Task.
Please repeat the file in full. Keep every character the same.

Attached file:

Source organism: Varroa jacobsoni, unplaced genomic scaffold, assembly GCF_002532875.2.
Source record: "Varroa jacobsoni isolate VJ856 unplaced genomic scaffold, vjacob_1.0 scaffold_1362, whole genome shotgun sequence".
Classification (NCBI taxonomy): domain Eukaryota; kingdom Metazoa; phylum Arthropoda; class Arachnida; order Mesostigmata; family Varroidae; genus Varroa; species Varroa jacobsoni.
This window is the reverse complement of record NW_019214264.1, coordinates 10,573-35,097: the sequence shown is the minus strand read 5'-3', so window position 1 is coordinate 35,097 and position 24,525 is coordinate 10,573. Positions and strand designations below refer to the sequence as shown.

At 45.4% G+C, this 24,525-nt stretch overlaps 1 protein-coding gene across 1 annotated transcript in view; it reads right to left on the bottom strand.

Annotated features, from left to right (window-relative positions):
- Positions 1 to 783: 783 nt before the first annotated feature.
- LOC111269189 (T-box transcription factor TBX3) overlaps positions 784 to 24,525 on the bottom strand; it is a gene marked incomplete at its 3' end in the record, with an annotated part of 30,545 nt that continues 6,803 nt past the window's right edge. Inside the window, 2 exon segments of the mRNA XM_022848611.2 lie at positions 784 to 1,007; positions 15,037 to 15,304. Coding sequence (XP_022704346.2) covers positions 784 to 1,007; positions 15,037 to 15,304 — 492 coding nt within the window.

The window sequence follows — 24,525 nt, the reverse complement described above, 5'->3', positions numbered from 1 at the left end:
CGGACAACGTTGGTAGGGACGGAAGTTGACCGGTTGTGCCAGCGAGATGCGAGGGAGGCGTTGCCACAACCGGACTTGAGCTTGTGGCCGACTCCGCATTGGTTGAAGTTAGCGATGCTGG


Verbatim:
Source organism: Varroa jacobsoni, unplaced genomic scaffold, assembly GCF_002532875.2.
Source record: "Varroa jacobsoni isolate VJ856 unplaced genomic scaffold, vjacob_1.0 scaffold_1362, whole genome shotgun sequence".
Classification (NCBI taxonomy): domain Eukaryota; kingdom Metazoa; phylum Arthropoda; class Arachnida; order Mesostigmata; family Varroidae; genus Varroa; species Varroa jacobsoni.
This window is the reverse complement of record NW_019214264.1, coordinates 10,573-35,097: the sequence shown is the minus strand read 5'-3', so window position 1 is coordinate 35,097 and position 24,525 is coordinate 10,573. Positions and strand designations below refer to the sequence as shown.

At 45.4% G+C, this 24,525-nt stretch overlaps 1 protein-coding gene across 1 annotated transcript in view; it reads right to left on the bottom strand.

Annotated features, from left to right (window-relative positions):
- Positions 1 to 783: 783 nt before the first annotated feature.
- LOC111269189 (T-box transcription factor TBX3) overlaps positions 784 to 24,525 on the bottom strand; it is a gene marked incomplete at its 3' end in the record, with an annotated part of 30,545 nt that continues 6,803 nt past the window's right edge. Inside the window, 2 exon segments of the mRNA XM_022848611.2 lie at positions 784 to 1,007; positions 15,037 to 15,304. Coding sequence (XP_022704346.2) covers positions 784 to 1,007; positions 15,037 to 15,304 — 492 coding nt within the window.

The window sequence follows — 24,525 nt, the reverse complement described above, 5'->3', positions numbered from 1 at the left end:
CGGACAACGTTGGTAGGGACGGAAGTTGACCGGTTGTGCCAGCGAGATGCGAGGGAGGCGTTGCCACAACCGGACTTGAGCTTGTGGCCGACTCCGCATTGGTTGAAGTTAGCGATGCTGG